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I'm looking to do some sentence analysis (mostly for twitter apps) and infer some general characteristics. Are there any good natural language processing libraries for this sort of thing in Ruby?

Similar to http://stackoverflow.com/questions/870460/java-is-there-a-good-natural-language-processing-library but for Ruby. I'd prefer something very general, but any leads are appreciated!

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8 Answers 8

up vote 17 down vote accepted

There are some things at Ruby Linguistics and some links therefrom, though it doesn't seem anywhere close to what NLTK is for Python, yet.

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Three excellent and mature NLP packages are Stanford Core NLP, Open NLP and LingPipe. There are Ruby bindings to the Stanford Core NLP tools (GPL license) as well as the OpenNLP tools (Apache License).

On the more experimental side of things, I maintain a Text Retrieval, Extraction and Annotation Toolkit (Treat), released under the GPL, that provides a common API for almost every NLP-related gem that exists for Ruby. The following list of Treat's features can also serve as a good reference in terms of stable natural language processing gems compatible with Ruby 1.9.

  • Text segmenters and tokenizers (punkt-segmenter, tactful_tokenizer, srx-english, scalpel)
  • Natural language parsers for English, French and German and named entity extraction for English (stanford-core-nlp).
  • Word inflection and conjugation (linguistics), stemming (ruby-stemmer, uea-stemmer, lingua, etc.)
  • WordNet interface (rwordnet), POS taggers (rbtagger, engtagger, etc.)
  • Language (whatlanguage), date/time (chronic, kronic, nickel), keyword (lda-ruby) extraction.
  • Text retrieval with indexation and full-text search (ferret).
  • Named entity extraction (stanford-core-nlp).
  • Basic machine learning with decision trees (decisiontree), MLPs (ruby-fann), SVMs (rb-libsvm) and linear classification (tomz-liblinear-ruby-swig).
  • Text similarity metrics (levenshtein-ffi, fuzzy-string-match, tf-idf-similarity).

Not included in Treat, but relevant to NLP: hotwater (string distance algorithms), yomu (binders to Apache Tiki for reading .doc, .docx, .pages, .odt, .rtf, .pdf), graph-rank (an implementation of GraphRank).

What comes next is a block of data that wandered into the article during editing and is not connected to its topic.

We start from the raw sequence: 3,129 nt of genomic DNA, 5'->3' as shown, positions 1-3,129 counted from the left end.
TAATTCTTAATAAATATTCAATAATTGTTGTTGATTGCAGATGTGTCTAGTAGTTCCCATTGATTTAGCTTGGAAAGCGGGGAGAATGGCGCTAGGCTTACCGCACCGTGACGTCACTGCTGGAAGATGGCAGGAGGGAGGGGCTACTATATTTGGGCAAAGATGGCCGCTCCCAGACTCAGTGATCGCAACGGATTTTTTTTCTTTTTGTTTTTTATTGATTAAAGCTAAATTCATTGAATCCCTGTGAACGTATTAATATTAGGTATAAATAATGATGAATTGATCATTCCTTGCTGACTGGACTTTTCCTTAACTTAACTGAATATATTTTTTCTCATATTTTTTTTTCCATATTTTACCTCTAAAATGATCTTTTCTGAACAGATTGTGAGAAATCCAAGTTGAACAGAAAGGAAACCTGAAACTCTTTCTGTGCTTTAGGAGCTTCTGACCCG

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You can always use jruby and use the java libraries.

EDIT: The ability to do ruby natively on the jvm and easily leverage java libraries is a big plus for rubyists. This is a good option that should be considered in a situation like this.

Which NLP toolkit to use in JAVA?

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2  
You should not just say that you should use java libraries, but which java libraries. They may not even exist, for all a reader might know. –  Daniel Ribeiro Dec 3 '10 at 17:33
    
stackoverflow.com/questions/895893/… –  jshen Apr 26 '12 at 20:35

I found an excellent article detailing some NLP algorithms in Ruby here. This includes stemmers, date time parsers and grammar parsers.

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+1 for pointing me to Chronic alone... –  cbmeeks Mar 15 '12 at 14:53

TREAT – the Text REtrieval and Annotation Toolkit – is the most comprehensive toolkit I know of for Ruby: https://github.com/louismullie/treat/wiki/

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Try this one

https://github.com/louismullie/stanford-core-nlp

About stanford-core-nlp gem

This gem provides high-level Ruby bindings to the Stanford Core NLP package, a set natural language processing tools for tokenization, sentence segmentation, part-of-speech tagging, lemmatization, and parsing of English, French and German. The package also provides named entity recognition and coreference resolution for English.

http://nlp.stanford.edu/software/corenlp.shtml demo page http://nlp.stanford.edu:8080/corenlp/

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You need to be much more specific about what these "general characteristics" are.

In NLP "general characteristics" of a sentence can mean a million different things - sentiment analysis (ie, the attitude of the speaker), basic part of speech tagging, use of personal pronoun, does the sentence contain active or passive verbs, what's the tense and voice of the verbs...

I don't mind if you're vague about describing it, but if we don't know what you're asking it's highly unlikely we can be specific in helping you.

My general suggestion, especially for NLP, is you should get the tool best designed for the job instead of limiting yourself to a specific language. Limiting yourself to a specific language is fine for some tasks where the general tools are implemented everywhere, but NLP is not one of those.

The other issue in working with Twitter is a great deal of the sentences there will be half baked or compressed in strange and wonderful ways - which most NLP tools aren't trained for. To help there, the NUS SMS Corpus consists of "about 10,000 SMS messages collected by students". Due to the similar restrictions and usage, analysing that may be helpful in your explorations with Twitter.

If you're more specific I'll try and list some tools that will help.

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I would check out Mark Watson's free book Practical Semantic Web and Linked Data Applications, Java, Scala, Clojure, and JRuby Edition. He has chapters on NLP using java, clojure, ruby, and scala. He also provides links to the resources you need.

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